The answer lies in the eye of the beholder.
The pursuit of perfection is a slippery slope. On one hand, it gives a person an impossible goal to achieve so any action towards it is considered progress and for some, victory.
On the other hand, there is the risk of overreach which can render the best of people helpless, and morose, and sometimes lead to dangerous consequences.
Media has forever fed consumers an incessant diet of how the human form should appear. It has, over the decades, engineered a toxic rise of appearance insecurity.
Neeman’s, an Indian footwear company, has decided to shake this status quo. Founder Taran Chhabra, through the brand’s social media handles, said they will “ditch and cut out imagery that doesn’t represent your feet in its natural form i.e real and authentic!”
All the feet, in photographs from footwear brands, look picture-perfect says Saheb Sahani, Neeman’s head of social media and storytelling. “The brand (Neeman's) had, over the years, come to accept such imagery as the norm.”
He says this thought is reflected in the briefs the footwear brand sent to its partners be it agencies or photographers. It was to employ the services of feet models with great feet shape.
When they went to shoots, Sahani says models were expected to have their legs shaved and to have no marks on their feet.
He states that this was an ‘it’ moment for him when “it struck me that what we are doing is taking that age-old tradition forward in advertising or trying to showcase something that is not normal with the consumers today.”
He is sure when people look at shots, they are looking at the footwear and not so much the feet, but some people are looking at the feet and saying "my feet don't look anything like this."
Neeman’s, as per Sahani, addresses this existing gap. “… Tell people it's okay to have normal-looking feet, it's okay to have hair on your legs, and still be proudly showing that off in a photo and to not be anxious about the fact that you're not picture-perfect.”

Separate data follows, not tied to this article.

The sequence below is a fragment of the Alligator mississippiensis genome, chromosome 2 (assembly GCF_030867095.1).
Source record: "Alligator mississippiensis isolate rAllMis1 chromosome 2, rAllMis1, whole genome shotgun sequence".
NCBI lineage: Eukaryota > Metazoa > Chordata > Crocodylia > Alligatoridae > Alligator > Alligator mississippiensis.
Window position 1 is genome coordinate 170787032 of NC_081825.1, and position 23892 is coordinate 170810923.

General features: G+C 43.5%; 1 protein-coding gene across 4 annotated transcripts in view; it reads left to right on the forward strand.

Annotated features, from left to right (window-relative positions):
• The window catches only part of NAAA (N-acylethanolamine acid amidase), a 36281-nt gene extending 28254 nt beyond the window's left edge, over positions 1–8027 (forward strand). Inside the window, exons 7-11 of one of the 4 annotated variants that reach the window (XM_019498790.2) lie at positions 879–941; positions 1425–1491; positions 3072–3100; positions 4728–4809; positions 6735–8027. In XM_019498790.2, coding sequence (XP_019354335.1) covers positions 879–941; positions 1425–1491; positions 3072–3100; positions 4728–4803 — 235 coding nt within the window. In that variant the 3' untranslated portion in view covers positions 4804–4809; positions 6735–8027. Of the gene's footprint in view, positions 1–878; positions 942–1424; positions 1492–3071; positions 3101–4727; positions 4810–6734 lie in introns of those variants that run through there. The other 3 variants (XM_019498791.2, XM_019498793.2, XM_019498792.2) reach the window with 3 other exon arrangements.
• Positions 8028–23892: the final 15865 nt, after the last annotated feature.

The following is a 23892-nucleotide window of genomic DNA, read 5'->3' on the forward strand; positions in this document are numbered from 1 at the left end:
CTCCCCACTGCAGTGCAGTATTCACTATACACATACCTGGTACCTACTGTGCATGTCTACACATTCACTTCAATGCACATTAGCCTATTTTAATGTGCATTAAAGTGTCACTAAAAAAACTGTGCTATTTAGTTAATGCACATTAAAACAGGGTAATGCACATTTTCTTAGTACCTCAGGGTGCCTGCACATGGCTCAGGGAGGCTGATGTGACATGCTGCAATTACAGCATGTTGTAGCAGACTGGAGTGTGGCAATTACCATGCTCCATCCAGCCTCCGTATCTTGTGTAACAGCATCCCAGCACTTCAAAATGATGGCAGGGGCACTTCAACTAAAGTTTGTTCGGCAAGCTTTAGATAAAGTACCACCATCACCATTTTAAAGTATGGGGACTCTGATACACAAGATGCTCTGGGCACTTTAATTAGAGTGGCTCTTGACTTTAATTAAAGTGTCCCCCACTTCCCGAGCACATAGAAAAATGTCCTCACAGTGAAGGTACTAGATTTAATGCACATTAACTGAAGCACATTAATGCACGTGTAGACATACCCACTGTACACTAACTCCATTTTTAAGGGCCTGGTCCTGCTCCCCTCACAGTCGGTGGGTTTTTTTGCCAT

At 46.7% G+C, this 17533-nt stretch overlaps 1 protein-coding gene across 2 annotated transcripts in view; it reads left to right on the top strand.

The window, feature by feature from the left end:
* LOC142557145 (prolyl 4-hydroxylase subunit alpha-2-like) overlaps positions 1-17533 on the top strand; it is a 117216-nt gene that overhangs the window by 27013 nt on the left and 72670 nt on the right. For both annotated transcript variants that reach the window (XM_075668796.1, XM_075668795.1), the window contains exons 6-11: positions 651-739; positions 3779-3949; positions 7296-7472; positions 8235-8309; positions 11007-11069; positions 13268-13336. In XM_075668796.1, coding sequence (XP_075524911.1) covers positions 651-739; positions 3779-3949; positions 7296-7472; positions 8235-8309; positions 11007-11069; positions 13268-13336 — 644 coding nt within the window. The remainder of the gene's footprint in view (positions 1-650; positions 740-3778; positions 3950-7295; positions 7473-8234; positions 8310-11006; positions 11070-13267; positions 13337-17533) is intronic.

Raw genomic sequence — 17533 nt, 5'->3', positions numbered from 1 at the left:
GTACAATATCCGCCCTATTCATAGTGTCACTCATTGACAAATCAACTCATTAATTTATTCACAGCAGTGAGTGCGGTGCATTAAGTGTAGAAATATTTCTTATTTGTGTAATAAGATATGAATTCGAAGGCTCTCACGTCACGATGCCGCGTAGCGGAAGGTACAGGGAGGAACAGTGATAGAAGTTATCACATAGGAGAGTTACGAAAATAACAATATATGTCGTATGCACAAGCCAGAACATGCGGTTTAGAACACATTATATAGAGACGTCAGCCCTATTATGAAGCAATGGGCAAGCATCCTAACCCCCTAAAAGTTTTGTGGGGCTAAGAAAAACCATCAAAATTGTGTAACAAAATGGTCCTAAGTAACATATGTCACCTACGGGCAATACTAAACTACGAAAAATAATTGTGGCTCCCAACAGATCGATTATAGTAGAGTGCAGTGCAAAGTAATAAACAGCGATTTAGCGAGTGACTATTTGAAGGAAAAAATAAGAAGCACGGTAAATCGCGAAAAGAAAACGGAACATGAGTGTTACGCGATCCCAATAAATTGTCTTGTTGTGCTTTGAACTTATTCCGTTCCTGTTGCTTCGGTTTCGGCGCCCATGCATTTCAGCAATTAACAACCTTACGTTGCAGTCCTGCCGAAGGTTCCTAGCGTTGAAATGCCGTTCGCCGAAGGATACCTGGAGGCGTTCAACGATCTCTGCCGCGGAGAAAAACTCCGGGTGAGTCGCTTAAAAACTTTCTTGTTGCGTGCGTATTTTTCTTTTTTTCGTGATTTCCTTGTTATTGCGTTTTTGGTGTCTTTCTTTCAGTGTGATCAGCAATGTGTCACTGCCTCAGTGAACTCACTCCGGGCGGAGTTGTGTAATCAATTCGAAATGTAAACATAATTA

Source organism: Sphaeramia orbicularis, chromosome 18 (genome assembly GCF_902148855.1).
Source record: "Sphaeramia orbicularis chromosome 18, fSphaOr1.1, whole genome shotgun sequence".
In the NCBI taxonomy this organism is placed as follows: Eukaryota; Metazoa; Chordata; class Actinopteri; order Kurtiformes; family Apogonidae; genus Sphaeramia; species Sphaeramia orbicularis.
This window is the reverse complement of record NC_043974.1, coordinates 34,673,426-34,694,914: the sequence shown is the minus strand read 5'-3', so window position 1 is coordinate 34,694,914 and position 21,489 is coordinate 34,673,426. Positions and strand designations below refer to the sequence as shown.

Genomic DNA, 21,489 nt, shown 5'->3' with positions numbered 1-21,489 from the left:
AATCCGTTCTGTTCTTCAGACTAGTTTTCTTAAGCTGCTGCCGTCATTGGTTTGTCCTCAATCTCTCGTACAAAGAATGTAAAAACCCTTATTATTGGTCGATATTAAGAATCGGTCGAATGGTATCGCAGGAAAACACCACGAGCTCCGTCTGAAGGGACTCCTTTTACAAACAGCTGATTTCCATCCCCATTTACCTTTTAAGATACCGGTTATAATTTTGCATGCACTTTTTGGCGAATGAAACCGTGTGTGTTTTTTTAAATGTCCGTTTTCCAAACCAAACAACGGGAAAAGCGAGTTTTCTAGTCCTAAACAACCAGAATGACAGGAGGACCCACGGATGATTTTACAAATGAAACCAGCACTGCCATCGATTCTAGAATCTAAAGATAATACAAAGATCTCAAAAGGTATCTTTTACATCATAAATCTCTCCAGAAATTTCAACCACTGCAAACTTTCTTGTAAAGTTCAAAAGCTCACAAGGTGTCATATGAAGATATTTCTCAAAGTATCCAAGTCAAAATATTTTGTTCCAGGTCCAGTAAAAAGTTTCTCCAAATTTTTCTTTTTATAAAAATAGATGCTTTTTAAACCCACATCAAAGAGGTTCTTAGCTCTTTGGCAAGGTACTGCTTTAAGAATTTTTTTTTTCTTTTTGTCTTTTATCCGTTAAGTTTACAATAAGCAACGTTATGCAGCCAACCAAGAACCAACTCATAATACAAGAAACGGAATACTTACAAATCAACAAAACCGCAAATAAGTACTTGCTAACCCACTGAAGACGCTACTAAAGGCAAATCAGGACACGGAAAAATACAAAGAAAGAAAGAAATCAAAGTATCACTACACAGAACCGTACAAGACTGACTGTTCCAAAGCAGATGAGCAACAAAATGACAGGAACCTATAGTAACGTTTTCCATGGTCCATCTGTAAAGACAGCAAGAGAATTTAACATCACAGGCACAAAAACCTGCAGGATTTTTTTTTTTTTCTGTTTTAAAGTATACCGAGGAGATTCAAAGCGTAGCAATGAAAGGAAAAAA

Another factor which led to this decision were the “internal customers” of Neeman’s. They are employees who wear the brand’s shoe day in and out and test its comfort levels. Their question to Sahani: What if someday you want to use our feet in the image, will you use them?
“I had no answer to that question,” reveals the social media head. So, he introspected and today says, a lot of brands are moving into the zone of shooting content in-house.
“So, why do we look for feet models outside the brand when we have so many inside? Since not feet all are meant to look the same, why not just showcase them? That's how the idea originated.”
What, however, did not come organically was the founder’s post. Sahani says the brand wanted to make a simple statement and then go and deliver into every imagery they now roll out.
However, Chaabra decided otherwise. "If for some reason an image still doesn't meet that standard that we've tried to highlight in the note, we are hoping for feedback, and we will take the image back and change it.”